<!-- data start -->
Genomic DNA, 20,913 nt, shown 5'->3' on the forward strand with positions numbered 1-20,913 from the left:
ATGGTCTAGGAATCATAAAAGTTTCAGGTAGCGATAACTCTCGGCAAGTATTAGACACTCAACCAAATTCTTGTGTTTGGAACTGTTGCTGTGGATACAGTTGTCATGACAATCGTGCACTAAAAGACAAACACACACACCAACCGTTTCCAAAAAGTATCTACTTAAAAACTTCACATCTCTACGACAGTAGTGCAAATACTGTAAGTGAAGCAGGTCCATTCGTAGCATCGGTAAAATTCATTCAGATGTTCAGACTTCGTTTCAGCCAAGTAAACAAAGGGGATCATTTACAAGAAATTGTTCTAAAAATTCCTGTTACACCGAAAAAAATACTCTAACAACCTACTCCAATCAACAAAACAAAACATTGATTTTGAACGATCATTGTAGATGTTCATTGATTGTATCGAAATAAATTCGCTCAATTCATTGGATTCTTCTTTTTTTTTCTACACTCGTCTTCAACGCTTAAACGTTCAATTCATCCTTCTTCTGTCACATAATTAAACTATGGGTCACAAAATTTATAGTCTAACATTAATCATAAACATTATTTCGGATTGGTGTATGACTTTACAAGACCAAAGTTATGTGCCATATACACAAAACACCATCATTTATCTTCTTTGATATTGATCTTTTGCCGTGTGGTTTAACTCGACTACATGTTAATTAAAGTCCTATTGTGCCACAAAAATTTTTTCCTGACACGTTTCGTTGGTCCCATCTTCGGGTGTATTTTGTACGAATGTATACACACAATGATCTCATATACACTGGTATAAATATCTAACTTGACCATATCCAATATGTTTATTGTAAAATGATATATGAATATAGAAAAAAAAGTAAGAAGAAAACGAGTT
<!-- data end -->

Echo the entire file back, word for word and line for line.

Genomic DNA, 20,913 nt, shown 5'->3' on the forward strand with positions numbered 1-20,913 from the left:
ATGGTCTAGGAATCATAAAAGTTTCAGGTAGCGATAACTCTCGGCAAGTATTAGACACTCAACCAAATTCTTGTGTTTGGAACTGTTGCTGTGGATACAGTTGTCATGACAATCGTGCACTAAAAGACAAACACACACACCAACCGTTTCCAAAAAGTATCTACTTAAAAACTTCACATCTCTACGACAGTAGTGCAAATACTGTAAGTGAAGCAGGTCCATTCGTAGCATCGGTAAAATTCATTCAGATGTTCAGACTTCGTTTCAGCCAAGTAAACAAAGGGGATCATTTACAAGAAATTGTTCTAAAAATTCCTGTTACACCGAAAAAAATACTCTAACAACCTACTCCAATCAACAAAACAAAACATTGATTTTGAACGATCATTGTAGATGTTCATTGATTGTATCGAAATAAATTCGCTCAATTCATTGGATTCTTCTTTTTTTTTCTACACTCGTCTTCAACGCTTAAACGTTCAATTCATCCTTCTTCTGTCACATAATTAAACTATGGGTCACAAAATTTATAGTCTAACATTAATCATAAACATTATTTCGGATTGGTGTATGACTTTACAAGACCAAAGTTATGTGCCATATACACAAAACACCATCATTTATCTTCTTTGATATTGATCTTTTGCCGTGTGGTTTAACTCGACTACATGTTAATTAAAGTCCTATTGTGCCACAAAAATTTTTTCCTGACACGTTTCGTTGGTCCCATCTTCGGGTGTATTTTGTACGAATGTATACACACAATGATCTCATATACACTGGTATAAATATCTAACTTGACCATATCCAATATGTTTATTGTAAAATGATATATGAATATAGAAAAAAAAGTAAGAAGAAAACGAGTT